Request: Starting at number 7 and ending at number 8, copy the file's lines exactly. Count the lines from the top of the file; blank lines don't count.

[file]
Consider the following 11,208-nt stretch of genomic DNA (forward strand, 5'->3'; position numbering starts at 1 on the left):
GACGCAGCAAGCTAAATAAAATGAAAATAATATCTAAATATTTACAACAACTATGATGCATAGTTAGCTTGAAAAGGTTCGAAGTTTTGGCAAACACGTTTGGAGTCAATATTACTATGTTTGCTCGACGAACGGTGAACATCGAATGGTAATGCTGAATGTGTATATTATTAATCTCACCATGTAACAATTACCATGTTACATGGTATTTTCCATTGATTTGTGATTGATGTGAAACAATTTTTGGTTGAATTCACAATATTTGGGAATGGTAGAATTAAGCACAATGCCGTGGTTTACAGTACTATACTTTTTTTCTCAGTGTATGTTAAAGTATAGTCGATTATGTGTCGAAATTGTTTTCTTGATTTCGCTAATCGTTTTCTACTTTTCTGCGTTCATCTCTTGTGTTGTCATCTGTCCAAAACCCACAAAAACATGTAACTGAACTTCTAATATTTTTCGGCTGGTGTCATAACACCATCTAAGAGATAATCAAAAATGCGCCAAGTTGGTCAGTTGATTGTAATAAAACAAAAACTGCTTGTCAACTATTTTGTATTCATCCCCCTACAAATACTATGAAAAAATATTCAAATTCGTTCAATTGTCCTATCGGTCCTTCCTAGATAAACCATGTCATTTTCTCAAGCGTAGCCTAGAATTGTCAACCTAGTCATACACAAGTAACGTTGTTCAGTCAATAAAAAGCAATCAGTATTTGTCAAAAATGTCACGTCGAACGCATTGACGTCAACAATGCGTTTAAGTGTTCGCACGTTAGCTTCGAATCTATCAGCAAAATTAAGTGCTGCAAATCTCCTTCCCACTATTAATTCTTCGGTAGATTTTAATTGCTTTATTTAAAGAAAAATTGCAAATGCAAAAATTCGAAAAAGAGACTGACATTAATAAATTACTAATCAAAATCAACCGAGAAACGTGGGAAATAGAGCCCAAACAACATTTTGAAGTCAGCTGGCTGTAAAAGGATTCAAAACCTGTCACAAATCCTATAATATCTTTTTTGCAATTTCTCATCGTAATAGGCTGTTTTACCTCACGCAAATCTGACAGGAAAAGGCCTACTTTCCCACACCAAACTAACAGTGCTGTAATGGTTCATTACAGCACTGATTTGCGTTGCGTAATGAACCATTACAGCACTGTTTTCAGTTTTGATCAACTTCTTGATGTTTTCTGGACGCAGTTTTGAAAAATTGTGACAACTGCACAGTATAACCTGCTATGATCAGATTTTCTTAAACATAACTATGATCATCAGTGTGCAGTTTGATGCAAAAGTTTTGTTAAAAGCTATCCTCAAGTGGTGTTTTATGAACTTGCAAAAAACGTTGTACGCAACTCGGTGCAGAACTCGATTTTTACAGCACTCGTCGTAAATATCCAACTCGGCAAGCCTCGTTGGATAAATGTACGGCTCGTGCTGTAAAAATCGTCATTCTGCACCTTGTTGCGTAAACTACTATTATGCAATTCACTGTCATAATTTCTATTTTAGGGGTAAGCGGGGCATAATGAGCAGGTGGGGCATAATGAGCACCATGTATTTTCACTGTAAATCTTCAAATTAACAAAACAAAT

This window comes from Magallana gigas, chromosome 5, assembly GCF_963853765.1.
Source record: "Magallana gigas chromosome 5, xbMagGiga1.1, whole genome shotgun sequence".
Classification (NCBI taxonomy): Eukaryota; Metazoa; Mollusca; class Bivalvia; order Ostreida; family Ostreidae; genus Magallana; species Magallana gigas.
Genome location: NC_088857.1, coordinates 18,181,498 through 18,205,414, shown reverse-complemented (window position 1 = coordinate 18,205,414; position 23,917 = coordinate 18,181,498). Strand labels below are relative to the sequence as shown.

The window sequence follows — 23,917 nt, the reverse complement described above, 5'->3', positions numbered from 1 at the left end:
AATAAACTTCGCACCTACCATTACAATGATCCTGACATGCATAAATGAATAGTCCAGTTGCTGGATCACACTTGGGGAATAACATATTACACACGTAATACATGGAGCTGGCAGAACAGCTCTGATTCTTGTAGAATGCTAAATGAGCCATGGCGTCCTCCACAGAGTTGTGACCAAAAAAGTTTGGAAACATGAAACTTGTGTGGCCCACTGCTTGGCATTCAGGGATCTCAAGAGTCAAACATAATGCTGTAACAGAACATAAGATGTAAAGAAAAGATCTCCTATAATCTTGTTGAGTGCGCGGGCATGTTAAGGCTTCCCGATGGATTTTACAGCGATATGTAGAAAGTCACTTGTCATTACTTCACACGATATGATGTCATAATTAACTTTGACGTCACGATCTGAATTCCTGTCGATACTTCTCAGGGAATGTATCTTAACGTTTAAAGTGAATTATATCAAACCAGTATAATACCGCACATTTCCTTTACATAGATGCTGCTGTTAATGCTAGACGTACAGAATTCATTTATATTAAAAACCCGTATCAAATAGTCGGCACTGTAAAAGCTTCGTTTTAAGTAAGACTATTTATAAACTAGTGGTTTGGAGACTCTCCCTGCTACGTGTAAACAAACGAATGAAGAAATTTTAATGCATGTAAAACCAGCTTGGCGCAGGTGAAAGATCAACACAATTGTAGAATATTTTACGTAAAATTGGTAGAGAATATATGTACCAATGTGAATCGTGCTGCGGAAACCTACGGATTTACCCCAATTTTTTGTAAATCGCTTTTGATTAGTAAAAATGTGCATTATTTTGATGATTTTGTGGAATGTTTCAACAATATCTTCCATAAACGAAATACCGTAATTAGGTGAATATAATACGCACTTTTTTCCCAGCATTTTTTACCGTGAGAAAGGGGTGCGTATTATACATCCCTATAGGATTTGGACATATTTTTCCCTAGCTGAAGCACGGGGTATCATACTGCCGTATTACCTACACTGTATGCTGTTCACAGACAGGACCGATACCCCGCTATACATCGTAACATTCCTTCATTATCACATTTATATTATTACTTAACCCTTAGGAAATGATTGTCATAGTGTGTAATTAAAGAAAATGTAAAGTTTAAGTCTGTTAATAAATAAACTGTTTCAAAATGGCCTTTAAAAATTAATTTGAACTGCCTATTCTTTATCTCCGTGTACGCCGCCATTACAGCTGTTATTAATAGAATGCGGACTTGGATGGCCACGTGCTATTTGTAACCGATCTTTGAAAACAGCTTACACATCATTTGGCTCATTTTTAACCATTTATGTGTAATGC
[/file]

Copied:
The window sequence follows — 23,917 nt, the reverse complement described above, 5'->3', positions numbered from 1 at the left end:
AATAAACTTCGCACCTACCATTACAATGATCCTGACATGCATAAATGAATAGTCCAGTTGCTGGATCACACTTGGGGAATAACATATTACACACGTAATACATGGAGCTGGCAGAACAGCTCTGATTCTTGTAGAATGCTAAATGAGCCATGGCGTCCTCCACAGAGTTGTGACCAAAAAAGTTTGGAAACATGAAACTTGTGTGGCCCACTGCTTGGCATTCAGGGATCTCAAGAGTCAAACATAATGCTGTAACAGAACATAAGATGTAAAGAAAAGATCTCCTATAATCTTGTTGAGTGCGCGGGCATGTTAAGGCTTCCCGATGGATTTTACAGCGATATGTAGAAAGTCACTTGTCATTACTTCACACGATATGATGTCATAATTAACTTTGACGTCACGATCTGAATTCCTGTCGATACTTCTCAGGGAATGTATCTTAACGTTTAAAGTGAATTATATCAAACCAGTATAATACCGCACATTTCCTTTACATAGATGCTGCTGTTAATGCTAGACGTACAGAATTCATTTATATTAAAAACCCGTATCAAATAGTCGGCACTGTAAAAGCTTCGTTTTAAGTAAGACTATTTATAAACTAGTGGTTTGGAGACTCTCCCTGCTACGTGTAAACAAACGAATGAAGAAATTTTAATGCATGTAAAACCAGCTTGGCGCAGGTGAAAGATCAACACAATTGTAGAATATTTTACGTAAAATTGGTAGAGAATATATGTACCAATGTGAATCGTGCTGCGGAAACCTACGGATTTACCCCAATTTTTTGTAAATCGCTTTTGATTAGTAAAAATGTGCATTATTTTGATGATTTTGTGGAATGTTTCAACAATATCTTCCATAAACGAAATACCGTAATTAGGTGAATATAATACGCACTTTTTTCCCAGCATTTTTTACCGTGAGAAAGGGGTGCGTATTATACATCCCTATAGGATTTGGACATATTTTTCCCTAGCTGAAGCACGGGGTATCATACTGCCGTATTACCTACACTGTATGCTGTTCACAGACAGGACCGATACCCCGCTATACATCGTAACATTCCTTCATTATCACATTTATATTATTACTTAACCCTTAGGAAATGATTGTCATAGTGTGTAATTAAAGAAAATGTAAAGTTTAAGTCTGTTAATAAATAAACTGTTTCAAAATGGCCTTTAAAAATTAATTTGAACTGCCTATTCTTTATCTCCGTGTACGCCGCCATTACAGCTGTTATTAATAGAATGCGGACTTGGATGGCCACGTGCTATTTGTAACCGATCTTTGAAAACAGCTTACACATCATTTGGCTCATTTTTAACCATTTATGTGTAATGC